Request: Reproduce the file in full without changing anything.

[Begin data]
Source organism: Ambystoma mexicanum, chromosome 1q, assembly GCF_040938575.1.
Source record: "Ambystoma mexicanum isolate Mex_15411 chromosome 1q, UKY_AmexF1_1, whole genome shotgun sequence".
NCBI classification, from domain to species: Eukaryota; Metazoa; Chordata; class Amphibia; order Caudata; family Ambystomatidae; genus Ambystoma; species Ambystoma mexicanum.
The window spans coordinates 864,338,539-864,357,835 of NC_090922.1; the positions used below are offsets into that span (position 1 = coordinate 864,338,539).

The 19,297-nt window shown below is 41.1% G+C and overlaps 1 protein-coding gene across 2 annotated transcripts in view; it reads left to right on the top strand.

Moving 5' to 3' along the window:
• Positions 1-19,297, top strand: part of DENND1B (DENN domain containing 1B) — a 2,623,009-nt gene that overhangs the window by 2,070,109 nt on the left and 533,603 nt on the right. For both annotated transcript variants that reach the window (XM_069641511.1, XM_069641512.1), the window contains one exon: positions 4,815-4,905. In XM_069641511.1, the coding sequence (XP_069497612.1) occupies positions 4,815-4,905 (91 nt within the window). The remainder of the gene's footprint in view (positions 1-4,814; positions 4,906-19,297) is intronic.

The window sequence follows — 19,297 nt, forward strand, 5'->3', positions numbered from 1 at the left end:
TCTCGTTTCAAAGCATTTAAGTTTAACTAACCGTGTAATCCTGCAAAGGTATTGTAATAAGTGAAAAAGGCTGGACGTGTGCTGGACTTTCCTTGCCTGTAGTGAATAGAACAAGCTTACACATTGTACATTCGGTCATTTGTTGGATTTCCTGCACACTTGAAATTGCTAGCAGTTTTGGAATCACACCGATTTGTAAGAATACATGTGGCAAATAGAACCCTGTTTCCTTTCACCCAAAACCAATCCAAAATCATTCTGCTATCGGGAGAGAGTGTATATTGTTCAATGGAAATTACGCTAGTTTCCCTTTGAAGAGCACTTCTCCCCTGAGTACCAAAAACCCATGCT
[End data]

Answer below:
Source organism: Ambystoma mexicanum, chromosome 1q, assembly GCF_040938575.1.
Source record: "Ambystoma mexicanum isolate Mex_15411 chromosome 1q, UKY_AmexF1_1, whole genome shotgun sequence".
NCBI classification, from domain to species: Eukaryota; Metazoa; Chordata; class Amphibia; order Caudata; family Ambystomatidae; genus Ambystoma; species Ambystoma mexicanum.
The window spans coordinates 864,338,539-864,357,835 of NC_090922.1; the positions used below are offsets into that span (position 1 = coordinate 864,338,539).

The 19,297-nt window shown below is 41.1% G+C and overlaps 1 protein-coding gene across 2 annotated transcripts in view; it reads left to right on the top strand.

Moving 5' to 3' along the window:
• Positions 1-19,297, top strand: part of DENND1B (DENN domain containing 1B) — a 2,623,009-nt gene that overhangs the window by 2,070,109 nt on the left and 533,603 nt on the right. For both annotated transcript variants that reach the window (XM_069641511.1, XM_069641512.1), the window contains one exon: positions 4,815-4,905. In XM_069641511.1, the coding sequence (XP_069497612.1) occupies positions 4,815-4,905 (91 nt within the window). The remainder of the gene's footprint in view (positions 1-4,814; positions 4,906-19,297) is intronic.

The window sequence follows — 19,297 nt, forward strand, 5'->3', positions numbered from 1 at the left end:
TCTCGTTTCAAAGCATTTAAGTTTAACTAACCGTGTAATCCTGCAAAGGTATTGTAATAAGTGAAAAAGGCTGGACGTGTGCTGGACTTTCCTTGCCTGTAGTGAATAGAACAAGCTTACACATTGTACATTCGGTCATTTGTTGGATTTCCTGCACACTTGAAATTGCTAGCAGTTTTGGAATCACACCGATTTGTAAGAATACATGTGGCAAATAGAACCCTGTTTCCTTTCACCCAAAACCAATCCAAAATCATTCTGCTATCGGGAGAGAGTGTATATTGTTCAATGGAAATTACGCTAGTTTCCCTTTGAAGAGCACTTCTCCCCTGAGTACCAAAAACCCATGCT